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Claire Black: Reality baking, best pick-me-up ever

The BBC's The Great British Bake Off. Photographer: Mark Bourdillon

The BBC's The Great British Bake Off. Photographer: Mark Bourdillon

  • by CLAIRE BLACK
 

‘I’VE paused the telly so we don’t miss a second.” This is not a statement commonly heard in our household. In recent years we’ve got an almost 100 per cent success rate at missing event TV.

The Sopranos? Tick, never seen a single episode. Mad Men? Same. The Thick Of It, Borgen, Breaking Bad – our flat, and consequently my brain, is a TV-hit free zone. At least in recent years. I’ll have you know I never missed an episode of Buffy The Vampire Slayer. I sometimes wonder why we even bother having that big screen in the corner of the room which gathers stupendous amounts of dust and provides target practice for the baby’s frighteningly effective over-arm throw. And then I remember the Great British Bake Off.

I’m pretty sure I wouldn’t feel short-changed if my 12 quid a month licence fee only bought me viewing rights for Mel, Sue, Mary and Paul alone, plus re-runs of the old ones of course. I know it’s a cliché. I know people scoff at it, rolling their eyes at the innuendos (soggy bottoms, tasty offcuts) and Paul Hollywood’s lurid shirts. But I don’t care. I love the #gbbo.

Did you watch it last week? Chances are you did because the first episode of the fifth series, awarded an upgrade from BBC2 to a new slot on BBC1, was watched by nearly eight million people. Have you picked a winner? Of course you have; you’ve plumped for Nancy. So have I. So have the bookies – they’ve gone and made her the odds-on favourite to win. And although Nancy’s way with a guillotine and her astonishing knowledge (“The cherries have to be washed and coated in flour or they’ll sink,” she explained) was seriously impressive, it was Richard who caught my eye. A builder who made a corker of a swiss roll (pistachio and strawberry, flowers on the outside because his daughters like them) and then presented it to Mary and Paul with his pencil tucked behind his ear, as though he was showing them a newly plastered extension. Lovely.

Why does it work? Well, it’s like a cake recipe, it’s greater than the sum of its parts. I mean, I don’t bake cakes and I don’t even particularly like eating them, but I love #gbbo because I love that people go on it to bake, just bake. They’re not there to become the next Joey Essex. Or to get into some grubby little business deal with the man responsible for the Amstrad. The ones that do have a whiff of this, never last very long. The ones who thrive are those who just want to bake cakes and make macarons. And there’s something brilliantly, satisfyingly, delightful about that.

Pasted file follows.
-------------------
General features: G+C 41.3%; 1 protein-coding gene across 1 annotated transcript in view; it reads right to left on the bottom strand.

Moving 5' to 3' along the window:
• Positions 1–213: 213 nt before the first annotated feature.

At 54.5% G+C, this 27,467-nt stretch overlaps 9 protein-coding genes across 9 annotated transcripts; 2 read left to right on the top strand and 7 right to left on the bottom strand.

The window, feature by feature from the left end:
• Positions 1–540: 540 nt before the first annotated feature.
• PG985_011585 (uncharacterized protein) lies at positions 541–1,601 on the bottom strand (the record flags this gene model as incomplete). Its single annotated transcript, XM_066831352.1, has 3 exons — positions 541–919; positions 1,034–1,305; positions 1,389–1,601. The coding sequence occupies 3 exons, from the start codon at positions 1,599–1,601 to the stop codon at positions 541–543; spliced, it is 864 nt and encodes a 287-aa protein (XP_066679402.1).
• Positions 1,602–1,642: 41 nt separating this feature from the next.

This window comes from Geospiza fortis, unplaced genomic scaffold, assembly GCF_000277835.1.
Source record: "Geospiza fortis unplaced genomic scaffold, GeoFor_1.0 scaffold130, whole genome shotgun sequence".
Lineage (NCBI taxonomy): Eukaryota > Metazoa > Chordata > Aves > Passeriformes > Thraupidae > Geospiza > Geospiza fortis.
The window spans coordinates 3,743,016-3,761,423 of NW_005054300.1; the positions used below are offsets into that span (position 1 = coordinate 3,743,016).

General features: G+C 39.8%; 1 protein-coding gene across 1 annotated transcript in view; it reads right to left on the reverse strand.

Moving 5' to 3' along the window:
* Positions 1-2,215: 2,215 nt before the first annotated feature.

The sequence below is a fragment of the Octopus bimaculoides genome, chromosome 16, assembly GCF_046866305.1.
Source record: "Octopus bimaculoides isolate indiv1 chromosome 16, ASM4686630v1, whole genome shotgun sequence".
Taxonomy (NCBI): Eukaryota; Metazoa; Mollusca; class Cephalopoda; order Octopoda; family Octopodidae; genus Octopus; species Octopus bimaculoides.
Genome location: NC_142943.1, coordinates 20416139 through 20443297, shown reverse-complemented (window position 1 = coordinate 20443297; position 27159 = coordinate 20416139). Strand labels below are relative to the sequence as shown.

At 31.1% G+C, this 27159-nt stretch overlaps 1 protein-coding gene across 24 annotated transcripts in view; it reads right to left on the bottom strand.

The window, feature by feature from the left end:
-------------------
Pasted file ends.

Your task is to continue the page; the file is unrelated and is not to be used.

A few years ago, my dad was dying and life revolved around hospice visits and silences which would never be filled by conversations we could never have. No amount of cake could help. But watching the Great British Bake Off did. It made me smile and it stopped my whirring brain from whirring quite so much. It’s the best antidepressant I’ve ever come across. I’m telling you, I’d prescribe a series of #gbbo for almost any ailment.

Why won’t women box clever?

Help me out, will you. Why would Nicola Adams, boxer extraordinaire, not want to call herself a feminist? Seriously, I am stumped. I don’t get it. She is a brave, she is a pioneer – the first woman to represent England in boxing, the first English woman to win a medal at a major international boxing tournament, the first woman to win Olympic boxing gold at London 2012 and the first woman to win a Commonwealth Games title. Come on, Nicola, what’s going on? I mean, I realise that Adams is not alone in her reticence. In the US only 29 per cent of women would happily use the F word and although that figure rises to 42 per cent in this country, it’s not exactly a ringing endorsement, is it? One of the reasons that is often whispered by women as to why they eschew the term is that they don’t want to be thought of as lesbians. It’s ridiculous, obviously, but there it is. But Adams is bisexual and out. Och, I just don’t understand.

It’s like Caitlin Moran says: “What do you think feminism IS, ladies? What part of ‘liberation for women’ is not for you? Is it freedom to vote? The right not to be owned by the man you marry? The campaign for equal pay? Vogue by Madonna? Jeans? Did all that good shit GET ON YOUR NERVES? Or were you just DRUNK AT THE TIME OF THE SURVEY?”

Still paying the price

And since we’re on this topic, let me turn to the hoary old problem of equal pay. If the current rate of change continues, women won’t be paid the same as men for another 60 years. Sixty. Years. It’s a funny thing, but the fact that women earn just 80p for every £1 that men earn is far from humorous. I remember a few years ago watching the film Made In Dagenham about the women who campaigned for the same wages as their male counterparts. Emerging from a darkened cinema I wondered why women weren’t out on the streets demanding why, since the Equal Pay Act was passed in 1970, it still isn’t enacted? I still don’t have the answer. Surely these new figures will shock us into action? «

 

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